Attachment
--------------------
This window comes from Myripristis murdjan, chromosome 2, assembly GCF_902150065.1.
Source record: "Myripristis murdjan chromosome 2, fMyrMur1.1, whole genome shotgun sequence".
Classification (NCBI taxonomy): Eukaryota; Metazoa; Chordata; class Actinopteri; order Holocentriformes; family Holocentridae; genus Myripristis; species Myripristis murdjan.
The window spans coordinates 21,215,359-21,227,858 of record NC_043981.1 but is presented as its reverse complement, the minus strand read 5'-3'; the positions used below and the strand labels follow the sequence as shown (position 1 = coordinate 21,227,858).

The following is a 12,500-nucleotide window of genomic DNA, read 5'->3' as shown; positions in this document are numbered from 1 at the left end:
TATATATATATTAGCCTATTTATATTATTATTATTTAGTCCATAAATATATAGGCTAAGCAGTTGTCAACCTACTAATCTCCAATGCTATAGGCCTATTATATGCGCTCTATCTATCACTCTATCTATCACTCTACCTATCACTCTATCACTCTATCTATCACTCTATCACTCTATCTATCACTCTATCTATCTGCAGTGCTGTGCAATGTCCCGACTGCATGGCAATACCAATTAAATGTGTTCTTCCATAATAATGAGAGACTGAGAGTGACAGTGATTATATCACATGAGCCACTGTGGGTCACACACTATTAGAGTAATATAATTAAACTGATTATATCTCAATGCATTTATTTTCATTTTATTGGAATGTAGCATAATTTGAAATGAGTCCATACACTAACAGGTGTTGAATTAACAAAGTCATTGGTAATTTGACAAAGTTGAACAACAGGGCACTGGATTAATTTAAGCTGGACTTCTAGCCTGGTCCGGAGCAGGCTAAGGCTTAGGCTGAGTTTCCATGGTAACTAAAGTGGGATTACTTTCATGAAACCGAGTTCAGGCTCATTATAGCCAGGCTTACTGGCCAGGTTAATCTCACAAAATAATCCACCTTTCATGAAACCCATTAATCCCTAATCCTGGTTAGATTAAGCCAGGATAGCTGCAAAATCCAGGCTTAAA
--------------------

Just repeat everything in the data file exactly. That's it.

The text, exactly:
This window comes from Myripristis murdjan, chromosome 2, assembly GCF_902150065.1.
Source record: "Myripristis murdjan chromosome 2, fMyrMur1.1, whole genome shotgun sequence".
Classification (NCBI taxonomy): Eukaryota; Metazoa; Chordata; class Actinopteri; order Holocentriformes; family Holocentridae; genus Myripristis; species Myripristis murdjan.
The window spans coordinates 21,215,359-21,227,858 of record NC_043981.1 but is presented as its reverse complement, the minus strand read 5'-3'; the positions used below and the strand labels follow the sequence as shown (position 1 = coordinate 21,227,858).

The following is a 12,500-nucleotide window of genomic DNA, read 5'->3' as shown; positions in this document are numbered from 1 at the left end:
TATATATATATTAGCCTATTTATATTATTATTATTTAGTCCATAAATATATAGGCTAAGCAGTTGTCAACCTACTAATCTCCAATGCTATAGGCCTATTATATGCGCTCTATCTATCACTCTATCTATCACTCTACCTATCACTCTATCACTCTATCTATCACTCTATCACTCTATCTATCACTCTATCTATCTGCAGTGCTGTGCAATGTCCCGACTGCATGGCAATACCAATTAAATGTGTTCTTCCATAATAATGAGAGACTGAGAGTGACAGTGATTATATCACATGAGCCACTGTGGGTCACACACTATTAGAGTAATATAATTAAACTGATTATATCTCAATGCATTTATTTTCATTTTATTGGAATGTAGCATAATTTGAAATGAGTCCATACACTAACAGGTGTTGAATTAACAAAGTCATTGGTAATTTGACAAAGTTGAACAACAGGGCACTGGATTAATTTAAGCTGGACTTCTAGCCTGGTCCGGAGCAGGCTAAGGCTTAGGCTGAGTTTCCATGGTAACTAAAGTGGGATTACTTTCATGAAACCGAGTTCAGGCTCATTATAGCCAGGCTTACTGGCCAGGTTAATCTCACAAAATAATCCACCTTTCATGAAACCCATTAATCCCTAATCCTGGTTAGATTAAGCCAGGATAGCTGCAAAATCCAGGCTTAAA